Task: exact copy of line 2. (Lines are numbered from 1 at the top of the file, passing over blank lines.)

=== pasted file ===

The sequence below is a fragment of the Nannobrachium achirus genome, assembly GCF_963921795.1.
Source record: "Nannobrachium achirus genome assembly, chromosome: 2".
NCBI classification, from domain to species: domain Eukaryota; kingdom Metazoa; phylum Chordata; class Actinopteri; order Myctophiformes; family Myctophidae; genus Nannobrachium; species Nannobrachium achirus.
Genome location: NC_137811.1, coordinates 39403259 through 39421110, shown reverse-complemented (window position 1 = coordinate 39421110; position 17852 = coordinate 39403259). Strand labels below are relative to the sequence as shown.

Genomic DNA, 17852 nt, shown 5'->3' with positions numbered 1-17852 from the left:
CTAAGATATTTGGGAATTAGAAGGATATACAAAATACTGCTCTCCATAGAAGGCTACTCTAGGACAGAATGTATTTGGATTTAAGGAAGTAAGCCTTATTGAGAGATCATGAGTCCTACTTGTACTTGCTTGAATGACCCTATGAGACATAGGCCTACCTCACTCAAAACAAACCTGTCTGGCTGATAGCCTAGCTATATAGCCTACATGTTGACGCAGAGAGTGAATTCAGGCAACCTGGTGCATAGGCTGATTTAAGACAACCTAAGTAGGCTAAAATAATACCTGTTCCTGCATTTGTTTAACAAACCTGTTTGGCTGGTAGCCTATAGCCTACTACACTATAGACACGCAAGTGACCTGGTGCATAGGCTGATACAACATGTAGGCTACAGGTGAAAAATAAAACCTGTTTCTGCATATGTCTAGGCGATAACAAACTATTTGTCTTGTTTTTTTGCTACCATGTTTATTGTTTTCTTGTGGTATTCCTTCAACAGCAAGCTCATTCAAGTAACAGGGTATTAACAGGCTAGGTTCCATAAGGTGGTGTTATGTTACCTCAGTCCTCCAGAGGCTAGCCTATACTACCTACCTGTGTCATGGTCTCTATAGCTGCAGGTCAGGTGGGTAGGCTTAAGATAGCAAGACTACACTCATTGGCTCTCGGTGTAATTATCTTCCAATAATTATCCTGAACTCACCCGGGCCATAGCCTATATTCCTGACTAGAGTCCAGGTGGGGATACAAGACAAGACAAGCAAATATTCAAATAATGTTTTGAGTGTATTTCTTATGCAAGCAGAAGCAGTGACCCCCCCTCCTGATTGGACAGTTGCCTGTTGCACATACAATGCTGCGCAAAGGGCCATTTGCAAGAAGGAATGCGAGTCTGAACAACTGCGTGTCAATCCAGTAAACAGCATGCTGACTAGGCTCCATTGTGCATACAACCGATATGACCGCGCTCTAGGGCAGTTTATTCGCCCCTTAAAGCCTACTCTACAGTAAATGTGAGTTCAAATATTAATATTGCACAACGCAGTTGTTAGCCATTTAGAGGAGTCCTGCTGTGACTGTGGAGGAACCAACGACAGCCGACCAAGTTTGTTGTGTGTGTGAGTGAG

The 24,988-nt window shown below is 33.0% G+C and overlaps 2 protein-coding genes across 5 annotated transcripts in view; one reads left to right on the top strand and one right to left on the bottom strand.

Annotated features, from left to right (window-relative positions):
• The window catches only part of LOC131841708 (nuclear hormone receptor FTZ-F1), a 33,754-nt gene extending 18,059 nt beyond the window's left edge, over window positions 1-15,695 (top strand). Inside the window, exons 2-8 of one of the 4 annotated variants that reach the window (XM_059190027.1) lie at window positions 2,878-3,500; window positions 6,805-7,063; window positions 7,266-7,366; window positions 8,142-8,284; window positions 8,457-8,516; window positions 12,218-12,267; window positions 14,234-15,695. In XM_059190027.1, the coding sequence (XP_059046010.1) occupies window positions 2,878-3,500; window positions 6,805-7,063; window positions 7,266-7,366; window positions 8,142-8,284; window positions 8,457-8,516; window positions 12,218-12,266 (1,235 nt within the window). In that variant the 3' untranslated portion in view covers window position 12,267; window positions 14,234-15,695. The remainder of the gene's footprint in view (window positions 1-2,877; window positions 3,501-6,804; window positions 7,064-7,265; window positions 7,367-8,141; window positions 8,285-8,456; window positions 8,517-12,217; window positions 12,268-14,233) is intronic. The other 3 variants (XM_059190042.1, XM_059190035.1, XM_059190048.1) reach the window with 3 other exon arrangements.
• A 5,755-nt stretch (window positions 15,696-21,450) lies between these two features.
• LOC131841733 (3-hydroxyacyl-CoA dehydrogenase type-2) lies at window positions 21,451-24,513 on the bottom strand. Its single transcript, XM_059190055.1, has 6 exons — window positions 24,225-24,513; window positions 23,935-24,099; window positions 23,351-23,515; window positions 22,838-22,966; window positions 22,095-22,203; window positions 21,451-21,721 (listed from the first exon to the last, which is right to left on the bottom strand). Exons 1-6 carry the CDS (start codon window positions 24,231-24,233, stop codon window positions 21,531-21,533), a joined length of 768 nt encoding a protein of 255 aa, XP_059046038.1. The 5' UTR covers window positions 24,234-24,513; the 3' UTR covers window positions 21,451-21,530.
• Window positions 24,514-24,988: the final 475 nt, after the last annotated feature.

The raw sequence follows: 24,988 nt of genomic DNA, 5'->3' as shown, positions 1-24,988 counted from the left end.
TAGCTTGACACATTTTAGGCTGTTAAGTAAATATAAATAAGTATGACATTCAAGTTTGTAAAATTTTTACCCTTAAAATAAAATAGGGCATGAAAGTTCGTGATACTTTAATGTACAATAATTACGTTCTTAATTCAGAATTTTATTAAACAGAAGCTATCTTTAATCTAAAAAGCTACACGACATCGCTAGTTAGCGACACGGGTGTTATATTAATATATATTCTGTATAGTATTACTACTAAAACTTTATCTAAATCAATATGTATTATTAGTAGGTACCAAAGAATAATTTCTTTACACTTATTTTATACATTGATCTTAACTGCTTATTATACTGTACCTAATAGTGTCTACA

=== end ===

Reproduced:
Source record: "Nannobrachium achirus genome assembly, chromosome: 2".